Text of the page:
Trade deals won't compensate for what UK has lost after Brexit - Yorkshire Post Letters

From: Jas Olak, Vice Chair, Leeds for Europe, Roundhay, Leeds.

The Office for Budget Responsibility (OBR) says long-term UK productivity will be down four per cent because of Boris Johnson’s December 2020 trade deal, when compared to remaining in the EU.

This isn’t “project fear”. Confidence lost after the 2016 referendum meant two-fifths of the drop had occurred by the time the Trade and Co-operation Agreement was signed.

New trade deals won’t compensate.

Pic: Getty.

The Government claims the one with Australia is worth £2.3bn (‘Ministers ‘bottle’ MP trade deal talks’, The Yorkshire Post, July 20). But the OBR says it’ll raise UK GDP by just 0.1 per cent over 15 years.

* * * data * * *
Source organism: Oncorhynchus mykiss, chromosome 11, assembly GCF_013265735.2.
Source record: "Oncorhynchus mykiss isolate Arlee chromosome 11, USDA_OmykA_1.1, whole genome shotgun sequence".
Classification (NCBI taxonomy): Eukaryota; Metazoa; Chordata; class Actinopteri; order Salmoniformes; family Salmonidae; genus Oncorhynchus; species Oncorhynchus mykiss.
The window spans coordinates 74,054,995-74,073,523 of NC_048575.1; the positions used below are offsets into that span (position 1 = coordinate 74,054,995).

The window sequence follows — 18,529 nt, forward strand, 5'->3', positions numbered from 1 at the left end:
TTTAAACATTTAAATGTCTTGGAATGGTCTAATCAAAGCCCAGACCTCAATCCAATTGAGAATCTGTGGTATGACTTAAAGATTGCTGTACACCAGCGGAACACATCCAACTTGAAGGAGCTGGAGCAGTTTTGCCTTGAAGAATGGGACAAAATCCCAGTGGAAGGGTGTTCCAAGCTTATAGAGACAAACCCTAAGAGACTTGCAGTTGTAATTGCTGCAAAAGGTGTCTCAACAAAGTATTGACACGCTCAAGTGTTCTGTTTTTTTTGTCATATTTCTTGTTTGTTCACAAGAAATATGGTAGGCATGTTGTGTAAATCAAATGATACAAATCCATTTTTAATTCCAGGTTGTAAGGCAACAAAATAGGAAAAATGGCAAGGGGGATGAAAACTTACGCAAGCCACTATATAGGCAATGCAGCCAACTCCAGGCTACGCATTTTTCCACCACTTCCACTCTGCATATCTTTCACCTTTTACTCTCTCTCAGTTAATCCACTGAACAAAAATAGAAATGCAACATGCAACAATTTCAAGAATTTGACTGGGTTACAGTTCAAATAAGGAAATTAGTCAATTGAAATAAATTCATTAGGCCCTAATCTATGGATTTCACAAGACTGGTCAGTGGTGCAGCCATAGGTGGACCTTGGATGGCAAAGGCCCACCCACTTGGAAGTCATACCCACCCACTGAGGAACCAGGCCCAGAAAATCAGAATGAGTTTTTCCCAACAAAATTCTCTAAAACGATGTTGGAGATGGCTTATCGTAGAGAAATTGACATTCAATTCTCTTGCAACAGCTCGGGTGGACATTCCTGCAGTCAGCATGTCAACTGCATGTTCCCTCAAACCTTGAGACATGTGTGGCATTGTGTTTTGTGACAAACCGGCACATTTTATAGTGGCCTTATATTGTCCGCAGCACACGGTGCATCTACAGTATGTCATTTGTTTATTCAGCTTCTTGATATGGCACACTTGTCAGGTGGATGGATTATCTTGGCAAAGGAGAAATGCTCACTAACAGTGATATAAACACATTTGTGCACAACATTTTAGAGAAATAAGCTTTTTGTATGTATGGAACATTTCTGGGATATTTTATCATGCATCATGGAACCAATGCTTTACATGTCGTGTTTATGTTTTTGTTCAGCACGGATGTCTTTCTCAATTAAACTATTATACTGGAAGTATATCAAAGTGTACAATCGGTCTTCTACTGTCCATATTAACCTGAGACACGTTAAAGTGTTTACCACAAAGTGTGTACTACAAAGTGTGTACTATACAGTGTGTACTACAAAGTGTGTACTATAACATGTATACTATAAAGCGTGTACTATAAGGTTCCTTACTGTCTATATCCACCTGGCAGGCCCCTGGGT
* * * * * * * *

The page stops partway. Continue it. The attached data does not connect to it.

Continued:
Worthless.

We did have a trade deficit with other EU members, but Tony Galbraith must explain further if “enormous and deeply damaging” isn’t just hyperbole.

Buying from other EU countries isn’t charity.

It’s because they make things we want – or need.

For example, we might be importing more food in future because of the problems Brexit’s causing domestic producers.

That won’t help the trade balance – any more than making us poorer and less productive will.

The big lies here are the ones Mr Galbraith keeps telling himself.

Sadly, statements from the Tory leadership candidates suggest Ministers under the next Prime Minister will continue peddling Brexit falsehoods like the ones seen while led by Boris Johnson. But encouragingly, fewer are falling for them.

YouGov has been carrying out surveys since the 2016 referendum and this week’s high temperatures are being matched by record levels of Brexit disgruntlement.

Two-thirds (64 per cent) say the Government has handled Brexit badly, and only 25 per cent well.

That 39-point gap is YouGov’s largest ever.

Similarly, 53 per cent say in hindsight it was wrong leaving the European Union – versus 35 per cent right.

Again, 18 per cent is the widest gap ever.

Where might public opinion now be if the leadership of the main opposition Labour Party wasn’t so lacklustre and out of touch with what its own supporters think about Brexit?